A few weeks ago Kevin Tofel from jkOnTheRun and I ran a few tests that seemed to show that netbooks running Windows XP get better battery life than those running Windows 7. Our test machines were the Toshiba Mini NB205 and the Asus Eee PC 1008HA. In both cases, the hardware was virtually identical, the only difference was the operating system. And in both cases, the computers lasted 30 to 60 minutes less when running Windows 7.
The other day I was talking to Laptop Magazine’s KT Bradford, and she said she had been noticing the same thing. Yesterday, she weighed in with a blog post that showed pretty much the same thing Kevin and I had found. The Toshiba NB205 loses about a half hour of battery life when you switch from XP to WIndows 7, and the Asus Eee PC 1008HA loses nearly an hour. What’s more, the HP Mini 311 with NIVDIA ION graphics went from 5:43 in the Laptop Magazine battery test to 4:52.
Some folks have suggested that the problem isn’t the operating system itself, but rather all the fancy graphical effects and extra processes running in the background of Windows 7. But that wouldn’t explain why the Toshiba NB205 suffers. The Windows 7 versions Laptop Magazine and I tested were running Windows 7 Starter Edition, which doesn’t have most of the fancy graphics and animations found in Windows 7 Home Premium.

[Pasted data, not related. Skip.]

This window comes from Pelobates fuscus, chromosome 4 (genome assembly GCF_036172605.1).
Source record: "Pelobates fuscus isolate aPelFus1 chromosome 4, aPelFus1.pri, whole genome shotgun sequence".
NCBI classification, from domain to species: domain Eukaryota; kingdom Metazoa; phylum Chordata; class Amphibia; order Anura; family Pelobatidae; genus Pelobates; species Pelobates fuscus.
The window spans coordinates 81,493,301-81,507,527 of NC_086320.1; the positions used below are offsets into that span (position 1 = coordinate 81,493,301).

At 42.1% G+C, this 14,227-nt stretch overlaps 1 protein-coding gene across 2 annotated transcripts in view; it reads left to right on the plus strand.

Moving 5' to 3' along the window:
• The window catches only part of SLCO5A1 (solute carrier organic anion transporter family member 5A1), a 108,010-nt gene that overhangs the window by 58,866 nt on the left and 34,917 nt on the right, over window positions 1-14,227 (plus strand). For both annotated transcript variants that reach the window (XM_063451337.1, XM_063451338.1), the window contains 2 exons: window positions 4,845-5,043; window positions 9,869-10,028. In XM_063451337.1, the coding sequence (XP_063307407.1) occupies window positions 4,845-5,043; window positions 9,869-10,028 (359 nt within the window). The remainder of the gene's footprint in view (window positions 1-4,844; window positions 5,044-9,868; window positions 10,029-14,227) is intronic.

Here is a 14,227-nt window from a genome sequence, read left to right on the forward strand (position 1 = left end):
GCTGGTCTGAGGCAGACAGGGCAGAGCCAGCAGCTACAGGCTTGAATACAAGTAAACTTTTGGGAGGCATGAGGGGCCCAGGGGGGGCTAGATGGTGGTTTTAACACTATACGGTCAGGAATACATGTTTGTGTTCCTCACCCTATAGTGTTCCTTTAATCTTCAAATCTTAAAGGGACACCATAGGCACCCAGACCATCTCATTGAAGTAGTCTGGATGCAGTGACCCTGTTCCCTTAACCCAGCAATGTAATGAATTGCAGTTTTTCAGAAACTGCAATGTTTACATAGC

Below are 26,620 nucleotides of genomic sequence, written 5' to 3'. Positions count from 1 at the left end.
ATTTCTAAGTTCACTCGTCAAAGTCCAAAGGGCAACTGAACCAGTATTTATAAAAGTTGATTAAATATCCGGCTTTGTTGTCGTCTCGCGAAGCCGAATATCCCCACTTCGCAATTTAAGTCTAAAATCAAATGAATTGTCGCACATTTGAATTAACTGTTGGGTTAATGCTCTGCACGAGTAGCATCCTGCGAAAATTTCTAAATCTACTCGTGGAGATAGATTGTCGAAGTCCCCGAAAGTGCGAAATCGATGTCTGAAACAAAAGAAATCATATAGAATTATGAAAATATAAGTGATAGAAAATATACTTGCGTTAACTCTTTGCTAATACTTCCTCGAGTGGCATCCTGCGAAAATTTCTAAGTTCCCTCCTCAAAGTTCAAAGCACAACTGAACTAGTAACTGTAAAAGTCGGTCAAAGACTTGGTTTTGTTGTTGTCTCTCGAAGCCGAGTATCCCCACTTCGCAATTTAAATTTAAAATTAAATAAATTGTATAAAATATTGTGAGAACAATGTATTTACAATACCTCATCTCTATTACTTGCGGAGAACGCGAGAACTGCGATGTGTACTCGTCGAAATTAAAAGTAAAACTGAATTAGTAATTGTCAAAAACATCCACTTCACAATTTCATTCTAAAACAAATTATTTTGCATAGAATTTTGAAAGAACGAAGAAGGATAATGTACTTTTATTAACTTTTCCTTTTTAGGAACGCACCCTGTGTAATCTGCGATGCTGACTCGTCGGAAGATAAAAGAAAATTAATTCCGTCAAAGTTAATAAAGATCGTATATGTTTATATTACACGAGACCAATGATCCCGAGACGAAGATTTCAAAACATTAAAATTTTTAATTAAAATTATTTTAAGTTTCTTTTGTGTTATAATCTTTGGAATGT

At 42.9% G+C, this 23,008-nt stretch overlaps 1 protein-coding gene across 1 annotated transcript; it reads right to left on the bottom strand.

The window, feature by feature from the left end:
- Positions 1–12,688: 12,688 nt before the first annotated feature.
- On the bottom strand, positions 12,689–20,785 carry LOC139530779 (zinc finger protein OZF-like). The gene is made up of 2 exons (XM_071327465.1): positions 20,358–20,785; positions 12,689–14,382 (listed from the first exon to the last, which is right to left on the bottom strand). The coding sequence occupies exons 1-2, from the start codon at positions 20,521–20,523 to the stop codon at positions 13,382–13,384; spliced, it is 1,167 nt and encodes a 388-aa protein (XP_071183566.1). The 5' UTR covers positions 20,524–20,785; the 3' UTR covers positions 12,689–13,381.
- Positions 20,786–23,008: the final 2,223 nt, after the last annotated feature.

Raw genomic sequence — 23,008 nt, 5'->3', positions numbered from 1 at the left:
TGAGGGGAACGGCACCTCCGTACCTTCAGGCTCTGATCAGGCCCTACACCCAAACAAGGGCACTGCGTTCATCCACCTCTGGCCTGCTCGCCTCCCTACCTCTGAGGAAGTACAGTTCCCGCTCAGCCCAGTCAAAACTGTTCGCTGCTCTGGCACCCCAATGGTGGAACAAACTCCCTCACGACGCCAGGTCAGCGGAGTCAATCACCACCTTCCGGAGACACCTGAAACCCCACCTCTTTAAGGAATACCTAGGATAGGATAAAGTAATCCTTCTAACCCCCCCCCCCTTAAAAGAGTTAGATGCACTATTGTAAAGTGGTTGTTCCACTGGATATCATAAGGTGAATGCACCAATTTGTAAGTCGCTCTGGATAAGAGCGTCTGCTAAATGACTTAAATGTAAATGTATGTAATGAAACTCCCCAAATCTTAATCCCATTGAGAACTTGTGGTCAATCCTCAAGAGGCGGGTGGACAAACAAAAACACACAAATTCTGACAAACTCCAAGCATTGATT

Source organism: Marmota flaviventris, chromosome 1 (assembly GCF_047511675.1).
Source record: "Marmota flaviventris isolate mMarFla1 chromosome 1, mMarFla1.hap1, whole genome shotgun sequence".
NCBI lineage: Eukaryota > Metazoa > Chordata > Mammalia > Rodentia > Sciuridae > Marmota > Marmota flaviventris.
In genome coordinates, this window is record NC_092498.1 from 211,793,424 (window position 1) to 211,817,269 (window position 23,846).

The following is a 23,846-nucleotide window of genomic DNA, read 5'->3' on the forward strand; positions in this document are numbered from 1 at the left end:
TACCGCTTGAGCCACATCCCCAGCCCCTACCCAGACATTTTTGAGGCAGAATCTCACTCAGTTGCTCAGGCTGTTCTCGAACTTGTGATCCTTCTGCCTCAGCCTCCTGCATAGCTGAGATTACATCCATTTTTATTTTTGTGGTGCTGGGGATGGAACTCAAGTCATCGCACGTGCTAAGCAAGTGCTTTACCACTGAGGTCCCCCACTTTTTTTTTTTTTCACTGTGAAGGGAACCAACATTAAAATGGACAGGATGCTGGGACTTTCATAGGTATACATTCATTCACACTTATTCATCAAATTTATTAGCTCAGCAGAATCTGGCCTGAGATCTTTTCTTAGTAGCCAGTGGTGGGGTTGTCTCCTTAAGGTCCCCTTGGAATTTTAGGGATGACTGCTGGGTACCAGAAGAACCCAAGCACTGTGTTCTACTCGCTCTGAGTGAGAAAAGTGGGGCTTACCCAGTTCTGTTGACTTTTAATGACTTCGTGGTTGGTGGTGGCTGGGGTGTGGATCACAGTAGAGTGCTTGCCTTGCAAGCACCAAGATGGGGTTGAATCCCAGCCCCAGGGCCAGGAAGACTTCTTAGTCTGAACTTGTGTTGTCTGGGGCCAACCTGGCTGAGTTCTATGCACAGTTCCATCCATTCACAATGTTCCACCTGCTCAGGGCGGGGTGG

More importantly, if the only way Windows 7 netbooks can match the performance of netbooks running an operating system that’s nearly a decade old is to disable running services and tweak other things beneath the hood, then Microsoft has a problem since most users won’t even know that it’s possible to adjust those settings. They’ll just wonder why their shiny new netbook doesn’t run as long as their old one.
It’s possible that the problem isn’t entirely with Windows 7. It could also be with the interaction between the operating system and the hardware found in most netbooks. The Asus UL30A, for example, uses an Intel CULV processor instead of the Atom chip commonly found in netbooks, and it runs for nearly 10 hours on a charge. I haven’t tested that laptop with Windows XP, but it’s clearly possible to design a machine that will run Windows 7 and get stellar battery life. But if you want an Intel Atom powered netbook that gets good battery life, all the evidence I’ve seen suggests that you might want to stick with Windows XP… for now, at least.
Have experienced the same thing? Or have your experiences with Windows 7 and battery life been different? Let us know in the comments.